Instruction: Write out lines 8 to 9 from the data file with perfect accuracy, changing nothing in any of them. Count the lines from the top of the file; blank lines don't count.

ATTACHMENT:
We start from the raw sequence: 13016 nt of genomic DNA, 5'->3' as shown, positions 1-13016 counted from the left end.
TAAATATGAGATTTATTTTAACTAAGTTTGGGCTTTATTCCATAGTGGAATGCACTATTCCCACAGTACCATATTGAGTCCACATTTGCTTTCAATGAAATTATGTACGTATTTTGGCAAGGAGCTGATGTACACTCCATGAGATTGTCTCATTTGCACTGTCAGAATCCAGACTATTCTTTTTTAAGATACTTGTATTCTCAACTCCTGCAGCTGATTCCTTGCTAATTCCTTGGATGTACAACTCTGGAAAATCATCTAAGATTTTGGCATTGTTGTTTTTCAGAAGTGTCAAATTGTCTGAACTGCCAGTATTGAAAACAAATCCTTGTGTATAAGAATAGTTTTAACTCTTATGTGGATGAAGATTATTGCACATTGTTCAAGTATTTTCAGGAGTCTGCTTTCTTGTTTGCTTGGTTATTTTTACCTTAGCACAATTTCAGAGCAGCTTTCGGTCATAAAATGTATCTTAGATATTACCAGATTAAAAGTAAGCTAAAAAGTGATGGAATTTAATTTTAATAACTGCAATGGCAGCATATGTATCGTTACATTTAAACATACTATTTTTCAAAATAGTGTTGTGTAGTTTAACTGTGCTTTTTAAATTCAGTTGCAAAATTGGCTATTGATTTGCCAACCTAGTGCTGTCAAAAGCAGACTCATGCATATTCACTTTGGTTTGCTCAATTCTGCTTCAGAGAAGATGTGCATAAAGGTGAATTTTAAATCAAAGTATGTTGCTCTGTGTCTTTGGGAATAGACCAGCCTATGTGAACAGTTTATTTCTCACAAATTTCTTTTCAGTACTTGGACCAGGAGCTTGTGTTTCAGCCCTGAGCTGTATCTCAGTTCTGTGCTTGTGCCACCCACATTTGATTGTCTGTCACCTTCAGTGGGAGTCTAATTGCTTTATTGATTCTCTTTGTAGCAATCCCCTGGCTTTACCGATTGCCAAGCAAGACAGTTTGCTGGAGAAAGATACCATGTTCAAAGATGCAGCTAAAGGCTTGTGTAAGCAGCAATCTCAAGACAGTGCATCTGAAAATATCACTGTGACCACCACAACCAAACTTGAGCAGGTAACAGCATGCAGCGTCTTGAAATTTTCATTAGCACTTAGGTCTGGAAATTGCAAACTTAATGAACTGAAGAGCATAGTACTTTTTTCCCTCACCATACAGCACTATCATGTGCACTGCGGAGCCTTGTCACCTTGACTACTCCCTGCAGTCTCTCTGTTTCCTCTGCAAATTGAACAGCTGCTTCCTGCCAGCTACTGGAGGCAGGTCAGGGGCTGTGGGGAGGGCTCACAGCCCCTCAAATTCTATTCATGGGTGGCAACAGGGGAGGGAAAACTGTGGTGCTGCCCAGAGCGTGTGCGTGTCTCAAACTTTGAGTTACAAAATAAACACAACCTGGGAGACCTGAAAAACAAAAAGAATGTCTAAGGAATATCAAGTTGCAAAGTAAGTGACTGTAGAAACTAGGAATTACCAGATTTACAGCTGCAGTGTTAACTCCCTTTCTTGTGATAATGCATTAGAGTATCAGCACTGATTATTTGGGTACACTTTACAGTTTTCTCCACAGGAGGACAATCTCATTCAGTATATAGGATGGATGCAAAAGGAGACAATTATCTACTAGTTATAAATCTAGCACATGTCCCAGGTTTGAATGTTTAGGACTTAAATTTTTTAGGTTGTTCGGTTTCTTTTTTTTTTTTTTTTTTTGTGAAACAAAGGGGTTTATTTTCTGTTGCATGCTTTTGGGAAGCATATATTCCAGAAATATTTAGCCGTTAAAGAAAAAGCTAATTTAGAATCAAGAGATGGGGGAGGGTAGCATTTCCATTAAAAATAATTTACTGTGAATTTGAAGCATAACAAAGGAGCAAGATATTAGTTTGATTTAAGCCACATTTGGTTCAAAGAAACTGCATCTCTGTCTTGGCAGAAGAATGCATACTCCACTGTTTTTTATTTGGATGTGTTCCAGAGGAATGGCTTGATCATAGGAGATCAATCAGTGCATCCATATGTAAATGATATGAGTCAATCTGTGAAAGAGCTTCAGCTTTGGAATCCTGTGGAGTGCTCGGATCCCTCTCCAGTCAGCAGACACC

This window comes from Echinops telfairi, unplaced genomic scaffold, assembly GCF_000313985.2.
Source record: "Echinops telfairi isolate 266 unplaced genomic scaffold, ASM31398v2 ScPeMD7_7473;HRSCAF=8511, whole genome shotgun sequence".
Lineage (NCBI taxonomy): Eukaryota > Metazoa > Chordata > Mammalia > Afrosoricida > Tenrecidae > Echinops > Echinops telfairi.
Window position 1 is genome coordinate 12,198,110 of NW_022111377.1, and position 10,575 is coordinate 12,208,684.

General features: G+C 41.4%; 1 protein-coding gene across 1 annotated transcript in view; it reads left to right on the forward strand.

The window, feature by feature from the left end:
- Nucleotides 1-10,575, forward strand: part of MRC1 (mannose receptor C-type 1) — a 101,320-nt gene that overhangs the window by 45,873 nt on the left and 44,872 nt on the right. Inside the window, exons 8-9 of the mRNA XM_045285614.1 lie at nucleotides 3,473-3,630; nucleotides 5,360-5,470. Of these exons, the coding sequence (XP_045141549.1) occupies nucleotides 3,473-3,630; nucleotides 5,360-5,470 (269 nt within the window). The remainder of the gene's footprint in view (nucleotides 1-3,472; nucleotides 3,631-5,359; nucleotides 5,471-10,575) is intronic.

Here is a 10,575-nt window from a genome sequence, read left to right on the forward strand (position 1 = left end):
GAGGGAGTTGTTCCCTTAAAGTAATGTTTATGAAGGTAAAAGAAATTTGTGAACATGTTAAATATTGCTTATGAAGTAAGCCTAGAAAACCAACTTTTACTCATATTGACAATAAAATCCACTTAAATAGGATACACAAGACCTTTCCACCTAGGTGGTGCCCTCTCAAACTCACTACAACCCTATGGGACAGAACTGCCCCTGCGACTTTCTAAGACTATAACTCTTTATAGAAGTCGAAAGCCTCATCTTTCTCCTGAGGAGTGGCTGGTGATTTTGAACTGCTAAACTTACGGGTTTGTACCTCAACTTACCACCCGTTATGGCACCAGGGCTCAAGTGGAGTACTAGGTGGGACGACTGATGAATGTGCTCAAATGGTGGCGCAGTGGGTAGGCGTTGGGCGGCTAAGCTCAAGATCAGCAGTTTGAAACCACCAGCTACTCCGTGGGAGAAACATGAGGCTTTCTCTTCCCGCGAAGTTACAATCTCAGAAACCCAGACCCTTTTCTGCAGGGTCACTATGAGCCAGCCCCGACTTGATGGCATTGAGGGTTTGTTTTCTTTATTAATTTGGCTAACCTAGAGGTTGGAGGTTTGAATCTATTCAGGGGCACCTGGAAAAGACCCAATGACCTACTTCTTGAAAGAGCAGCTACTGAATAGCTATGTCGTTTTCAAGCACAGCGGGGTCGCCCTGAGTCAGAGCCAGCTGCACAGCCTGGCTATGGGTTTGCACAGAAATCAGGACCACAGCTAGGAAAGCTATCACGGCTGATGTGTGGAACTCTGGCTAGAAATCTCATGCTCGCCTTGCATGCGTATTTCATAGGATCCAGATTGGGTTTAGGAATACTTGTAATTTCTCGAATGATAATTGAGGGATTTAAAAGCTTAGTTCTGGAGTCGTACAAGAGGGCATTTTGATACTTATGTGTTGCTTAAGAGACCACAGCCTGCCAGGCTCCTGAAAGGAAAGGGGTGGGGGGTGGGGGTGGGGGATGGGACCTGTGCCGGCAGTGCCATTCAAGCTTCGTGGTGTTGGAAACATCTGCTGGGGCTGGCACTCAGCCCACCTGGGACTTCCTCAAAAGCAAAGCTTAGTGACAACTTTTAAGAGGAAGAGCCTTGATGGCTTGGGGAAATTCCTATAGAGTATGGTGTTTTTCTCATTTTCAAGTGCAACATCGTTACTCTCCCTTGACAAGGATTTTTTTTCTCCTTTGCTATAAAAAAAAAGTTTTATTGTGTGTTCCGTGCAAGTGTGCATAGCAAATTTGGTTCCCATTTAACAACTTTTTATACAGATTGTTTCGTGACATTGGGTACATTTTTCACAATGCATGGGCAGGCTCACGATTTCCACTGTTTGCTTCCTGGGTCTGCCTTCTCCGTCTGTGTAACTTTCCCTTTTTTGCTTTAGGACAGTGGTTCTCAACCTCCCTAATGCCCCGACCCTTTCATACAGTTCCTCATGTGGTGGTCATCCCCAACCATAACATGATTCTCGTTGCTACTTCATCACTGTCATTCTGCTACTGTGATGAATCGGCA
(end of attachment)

The window, feature by feature from the left end:
- Nucleotides 1-10,575, forward strand: part of MRC1 (mannose receptor C-type 1) — a 101,320-nt gene that overhangs the window by 45,873 nt on the left and 44,872 nt on the right. Inside the window, exons 8-9 of the mRNA XM_045285614.1 lie at nucleotides 3,473-3,630; nucleotides 5,360-5,470. Of these exons, the coding sequence (XP_045141549.1) occupies nucleotides 3,473-3,630; nucleotides 5,360-5,470 (269 nt within the window). The remainder of the gene's footprint in view (nucleotides 1-3,472; nucleotides 3,631-5,359; nucleotides 5,471-10,575) is intronic.